There are many forms of theatres for delivering health messages. Street theatre, folk theatre forum theatres etc. are being used in many countries. In the Indian sub-continent Kalajatha is a very lively and highly powerful traditional art of dance and drama (folk theatre) which delivers key messages of the life processes in local dialects and cultural settings. This is slightly different from street theatre. Street theatre is utilized for mobilizing people to participate in controlling tuberculosis, HIV/AIDS, polio, diarrhoeal diseases and also malaria [13–16]. Puppet shows and street theatre is being used extensively in HIV/AIDS control programme [17, 18]. In Africa and in North America, in both rural and urban settings, forum theatre is an effective means of health promotion. Projects on women's health, care for patients with mental disorders, and AIDS prevention show the usefulness of this medium for community action programmes . Theatre was used for mobilizing and sensitizing the community for tsetse control in Uganda . In a cross-sectional study, an impact of IEC campaign for tuberculosis and health seeking behaviour was assessed in Delhi and was used as programme performance indicator .
Attempts were made to explore this strong medium for bio-environmental control of malaria under the primary health care system. The performances were very lively and motivating and many spectators even offered to act along with the actors. In some events many had reacted and also agitated for not providing the proper treatment and correct information to the community earlier. The biggest information delivered to the community was that Anopheles and Aedes mosquitoes breed in clear water as against the general belief of polluted water where Culex mosquitoes generally breed. Use of biocontrol agents, source reduction of opportunistic breeding of vector mosquitoes, treatment, health education, environmental management, maintenance of cleanliness and personal hygiene are important components of bio-environmental control strategy. This method is very effective in Indian situations . Besides this, various other methods of malaria control including insecticide treated nets were also incorporated in the messages, but the focus was on larvivorous fishes since they are, at the moment, the main intervention in malaria control in the area.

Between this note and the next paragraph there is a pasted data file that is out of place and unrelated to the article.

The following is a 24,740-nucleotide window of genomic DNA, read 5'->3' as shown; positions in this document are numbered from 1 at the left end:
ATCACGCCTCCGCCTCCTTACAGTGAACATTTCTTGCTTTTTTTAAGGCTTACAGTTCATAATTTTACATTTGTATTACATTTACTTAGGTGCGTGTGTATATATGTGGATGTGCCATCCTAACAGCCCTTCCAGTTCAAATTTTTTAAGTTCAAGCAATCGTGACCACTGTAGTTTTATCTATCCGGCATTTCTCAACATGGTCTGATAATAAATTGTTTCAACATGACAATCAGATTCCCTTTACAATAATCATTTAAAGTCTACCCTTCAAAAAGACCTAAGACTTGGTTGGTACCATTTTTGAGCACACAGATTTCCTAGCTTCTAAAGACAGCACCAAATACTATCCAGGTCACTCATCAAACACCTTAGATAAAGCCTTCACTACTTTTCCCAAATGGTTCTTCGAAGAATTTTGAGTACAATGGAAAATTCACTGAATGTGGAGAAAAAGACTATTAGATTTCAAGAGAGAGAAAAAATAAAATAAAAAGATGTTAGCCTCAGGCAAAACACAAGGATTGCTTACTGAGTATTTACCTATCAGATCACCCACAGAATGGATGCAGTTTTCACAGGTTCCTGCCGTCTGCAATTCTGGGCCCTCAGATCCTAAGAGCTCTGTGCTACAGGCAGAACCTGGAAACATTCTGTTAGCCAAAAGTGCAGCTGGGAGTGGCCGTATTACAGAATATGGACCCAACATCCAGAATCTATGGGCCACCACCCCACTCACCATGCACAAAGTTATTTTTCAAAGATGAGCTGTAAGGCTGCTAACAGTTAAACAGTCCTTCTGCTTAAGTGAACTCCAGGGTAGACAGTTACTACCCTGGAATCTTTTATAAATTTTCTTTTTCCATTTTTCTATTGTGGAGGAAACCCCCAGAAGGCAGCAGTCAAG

The present study set an example of inter-sectoral co-operation between various heterogeneous groups. Apart from the impact, the process was itself a model of governmental and non-governmental partnership which was timely especially when the government is seeking examples of public-private partnership in health education activities. The education department deputed five teachers while the Child and Women's Welfare Department deputed ten Anganwadi (female resident staff) workers for one month. Fifteen members from the local community, with various occupational backgrounds ranging from carpenter to barber, and having artistic acting and singing talent came together as a team. The Government of Karnataka through the Department of health partially funded the programme. Politicians and ministers played their role by accepting the invitation to inaugurate the programme thereby providing wider visibility to the health education programme. Religious leaders contributed by offering free accommodation and hospitality for the period of one month as a token of solidarity in the fight against malaria. The press and radio helped in wider dissemination of health education messages and analyzing the malaria situation of the district. Female artists were involved in the team, which resulted in good responses from the women community. Currently, all the developmental programmes including health are directly executed by the Panchayat Raj Institution. The local Gram Panchayat members provided maximum support to this programme. Subsequently these members played a major role in disseminating the messages and generated awareness in the entire area. In the following year (2002), the community co-operated actively in a WHO funded project in releasing larvivorous fish for malaria control. The mid-term report revealed that in Chikkanayakanahalli taluka malaria cases have declined from 10,136 in 2001 to 66 (up to September 2006) .
The present study was aimed to sensitize and mobilize and its impact on the community using folk theatre to control malaria especially on bio-environmental measures for which no comparable baseline data were available. The data between the exposed and non-exposed respondents indicated that there was no perceived information on the present campaign. In rural areas many festivals and socio-cultural programmes are performed that may have some counter effects on such events. Such issues were taken into consideration while organizing the Kalajatha events.